When the Little Things Pay Off

Hey everyone! The semester is over, and it looks like I finally have enough time to get back to having weekly posts. So for this week, I decided I would discuss my favorite examples of foreshadowing in pop culture. Foreshadowing is something I love. It can be a subtle indication to the audience of what’s coming later on, and it can add great re-watch/re-read value to a story. I greatly appreciate when all the tiny details in every line of dialogue means something. Here are some of my favorite examples of this.

Spoilers For The Incredibles,  Rick and Morty Season 3 premiere, Star Wars: the Force Awakens, Lord of the Rings: Fellowship of the Ring, Game of Thrones up to the end of Season 6, and light-spoilers for Hot Fuzz.

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If you get nothing else from this post, remember this: one of The Incredibles’ most iconic lines is actually crucial foreshadowing. When Mr. Incredible pitches ideas for his new uniform to his outfitter, Edna Mode, she says, furiously, “No capes!” After this, she lists various instances where a superhero’s cape resulted in their death – one snagged on a missile, another stuck in an airplane turbine, another sucked into a tornado. Quite macabre for a children’s movie, but quite amusing. It’s just a funny bit, right?

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Nope. Huge implications for the end of the movie. None of the Incredibles has a cape on their suits, but the villain Syndrome does. Where does he end up? Sucked into an plane turbine, in the same manner that was shown earlier. That shit’s brilliant.

In the Season 3 premiere for Rick and Morty, as Rick makes his escape from an Intergalactic prison, he mentions that he’s been taking improv classes and that he’s learned “Comedy comes in threes.” Then, as he needs to sneak past other people, he uses the same excuse three times – “I’m gonna go take a shit.”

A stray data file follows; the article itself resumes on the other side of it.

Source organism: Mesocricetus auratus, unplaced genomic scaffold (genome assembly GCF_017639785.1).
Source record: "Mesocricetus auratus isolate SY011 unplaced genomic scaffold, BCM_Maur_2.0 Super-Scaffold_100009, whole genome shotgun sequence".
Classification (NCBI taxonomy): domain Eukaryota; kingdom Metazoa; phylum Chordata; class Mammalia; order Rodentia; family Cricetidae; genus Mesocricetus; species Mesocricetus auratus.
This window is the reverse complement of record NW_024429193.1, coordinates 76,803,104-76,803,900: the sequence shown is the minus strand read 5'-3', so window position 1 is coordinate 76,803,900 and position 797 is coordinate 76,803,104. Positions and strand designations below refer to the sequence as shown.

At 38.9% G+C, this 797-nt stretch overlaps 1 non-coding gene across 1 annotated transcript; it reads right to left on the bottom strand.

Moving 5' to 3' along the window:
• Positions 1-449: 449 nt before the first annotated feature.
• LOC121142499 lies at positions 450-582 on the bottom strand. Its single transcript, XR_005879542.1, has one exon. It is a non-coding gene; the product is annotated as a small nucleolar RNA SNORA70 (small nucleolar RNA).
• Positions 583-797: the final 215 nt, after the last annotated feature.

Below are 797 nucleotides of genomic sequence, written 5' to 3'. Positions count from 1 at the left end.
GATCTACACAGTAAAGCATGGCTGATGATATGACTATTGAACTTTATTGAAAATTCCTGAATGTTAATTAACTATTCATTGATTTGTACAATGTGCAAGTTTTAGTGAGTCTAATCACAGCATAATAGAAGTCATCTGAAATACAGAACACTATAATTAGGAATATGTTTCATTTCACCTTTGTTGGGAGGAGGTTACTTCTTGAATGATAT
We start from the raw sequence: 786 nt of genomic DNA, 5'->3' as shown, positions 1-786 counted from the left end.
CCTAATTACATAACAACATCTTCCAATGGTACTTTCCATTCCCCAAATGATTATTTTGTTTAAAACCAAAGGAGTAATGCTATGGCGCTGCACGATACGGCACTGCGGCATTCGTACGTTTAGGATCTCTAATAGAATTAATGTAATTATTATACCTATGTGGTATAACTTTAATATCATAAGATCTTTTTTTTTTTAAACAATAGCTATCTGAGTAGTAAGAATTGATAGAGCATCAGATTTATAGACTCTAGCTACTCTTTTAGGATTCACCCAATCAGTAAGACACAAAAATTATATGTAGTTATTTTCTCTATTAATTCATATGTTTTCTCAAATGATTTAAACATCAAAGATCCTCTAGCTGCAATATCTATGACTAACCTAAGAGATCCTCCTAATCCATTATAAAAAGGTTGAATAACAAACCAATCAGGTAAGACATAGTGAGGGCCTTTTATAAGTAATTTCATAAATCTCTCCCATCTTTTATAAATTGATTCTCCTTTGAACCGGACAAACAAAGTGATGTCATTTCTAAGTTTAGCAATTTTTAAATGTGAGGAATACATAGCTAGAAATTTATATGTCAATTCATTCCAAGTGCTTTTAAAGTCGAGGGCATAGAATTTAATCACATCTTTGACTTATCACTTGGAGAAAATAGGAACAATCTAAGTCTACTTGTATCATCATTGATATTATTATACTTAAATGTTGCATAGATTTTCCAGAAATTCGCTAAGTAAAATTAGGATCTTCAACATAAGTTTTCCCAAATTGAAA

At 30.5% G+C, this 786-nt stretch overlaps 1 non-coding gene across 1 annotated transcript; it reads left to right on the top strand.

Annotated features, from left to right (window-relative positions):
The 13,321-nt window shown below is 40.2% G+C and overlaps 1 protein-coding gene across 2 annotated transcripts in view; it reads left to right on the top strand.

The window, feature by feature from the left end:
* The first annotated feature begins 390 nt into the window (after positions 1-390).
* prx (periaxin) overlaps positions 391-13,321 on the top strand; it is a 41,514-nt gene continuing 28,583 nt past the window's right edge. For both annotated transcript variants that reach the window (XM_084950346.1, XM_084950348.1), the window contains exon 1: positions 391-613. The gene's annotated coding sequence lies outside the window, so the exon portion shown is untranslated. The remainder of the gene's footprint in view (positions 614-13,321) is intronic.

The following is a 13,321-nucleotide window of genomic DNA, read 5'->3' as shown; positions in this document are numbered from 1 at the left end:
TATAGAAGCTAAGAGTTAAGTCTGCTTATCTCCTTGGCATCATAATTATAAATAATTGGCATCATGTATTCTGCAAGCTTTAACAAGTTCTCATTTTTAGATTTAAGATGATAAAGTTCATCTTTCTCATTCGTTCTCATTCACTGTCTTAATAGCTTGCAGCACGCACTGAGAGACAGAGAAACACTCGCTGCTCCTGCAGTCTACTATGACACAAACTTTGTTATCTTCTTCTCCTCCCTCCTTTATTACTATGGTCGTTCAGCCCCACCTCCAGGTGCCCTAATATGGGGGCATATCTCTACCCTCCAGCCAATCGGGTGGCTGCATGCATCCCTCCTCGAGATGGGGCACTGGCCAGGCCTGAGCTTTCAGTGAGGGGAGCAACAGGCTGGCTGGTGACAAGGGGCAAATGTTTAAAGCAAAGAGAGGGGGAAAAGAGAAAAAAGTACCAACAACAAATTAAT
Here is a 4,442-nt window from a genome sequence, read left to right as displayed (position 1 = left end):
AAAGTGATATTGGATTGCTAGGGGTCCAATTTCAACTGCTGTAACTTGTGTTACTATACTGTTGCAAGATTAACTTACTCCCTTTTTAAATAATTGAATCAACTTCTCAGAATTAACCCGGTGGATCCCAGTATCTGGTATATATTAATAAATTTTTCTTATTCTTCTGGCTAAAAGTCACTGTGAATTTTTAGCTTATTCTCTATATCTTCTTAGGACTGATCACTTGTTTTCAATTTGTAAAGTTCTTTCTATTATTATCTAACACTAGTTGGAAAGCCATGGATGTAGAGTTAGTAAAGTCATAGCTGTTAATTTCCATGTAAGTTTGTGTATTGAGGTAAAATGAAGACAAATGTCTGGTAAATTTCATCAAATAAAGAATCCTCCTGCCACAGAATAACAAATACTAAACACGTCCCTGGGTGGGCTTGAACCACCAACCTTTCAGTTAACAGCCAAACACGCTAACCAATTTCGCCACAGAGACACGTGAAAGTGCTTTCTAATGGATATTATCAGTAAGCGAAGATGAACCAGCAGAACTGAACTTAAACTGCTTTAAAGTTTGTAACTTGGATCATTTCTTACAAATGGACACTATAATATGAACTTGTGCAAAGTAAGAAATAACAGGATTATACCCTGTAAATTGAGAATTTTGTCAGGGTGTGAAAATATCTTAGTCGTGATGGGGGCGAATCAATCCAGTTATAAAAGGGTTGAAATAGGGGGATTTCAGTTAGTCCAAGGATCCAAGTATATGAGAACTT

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This has been mentioned before, particularly on this post on Imgur – Chewie’s Bowcaster from Star Wars: The Force Awakens. At various points throughout the movie, Chewie shoots Stormtroopers with his Bowcaster, and completely destroys them. At one point, even Han asks to use the Bowcaster, and he remarks that he likes it. Towards the end of the film, Chewie shoots Kylo Ren with the Bowcaster, but doesn’t do the same amount of damage. During Kylo’s duel with Rey and Finn, we see that he’s bleeding. The frequent mentions of the Bowcaster is very deliberate; it sets off what happens in the final act of the film. The payoff of Chewie’s Bowcaster is that it shows just how strong Kylo Ren is.

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Here’s a nice little one: throughout the book of Fellowship of the Ring, the narrator makes frequent references to the Hobbits’ inability to swim. It is clarified that yes, there are some hobbits who live at the edge of the Shire, along the river, who can swim, but that certainly does not include Frodo, Sam, or Pippin. (At one point, Merry mentions that he was raised on the shore of the Brandywine river, so he’s not unfamiliar with water.) Mentioning this throughout the text is probably seen as regular worldbuilding, but it pays off. The book and its film adaptation end with Sam chasing after Frodo as Frodo tries to sail away. This is, of course, meant to show Sam’s commitment to Frodo. But in the book, it means even more to us since we know so well that Sam risks his life.

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Of course, the film doesn’t have the same time to explain all the minutia of hobbit swimming abilities. But having that little extra layer of information makes Sam’s sacrifice just that much better.

As I’ve said again and again, I can’t go more than five minutes without talking about Game of Thrones, which is convenient, because Thrones is loaded with these moments.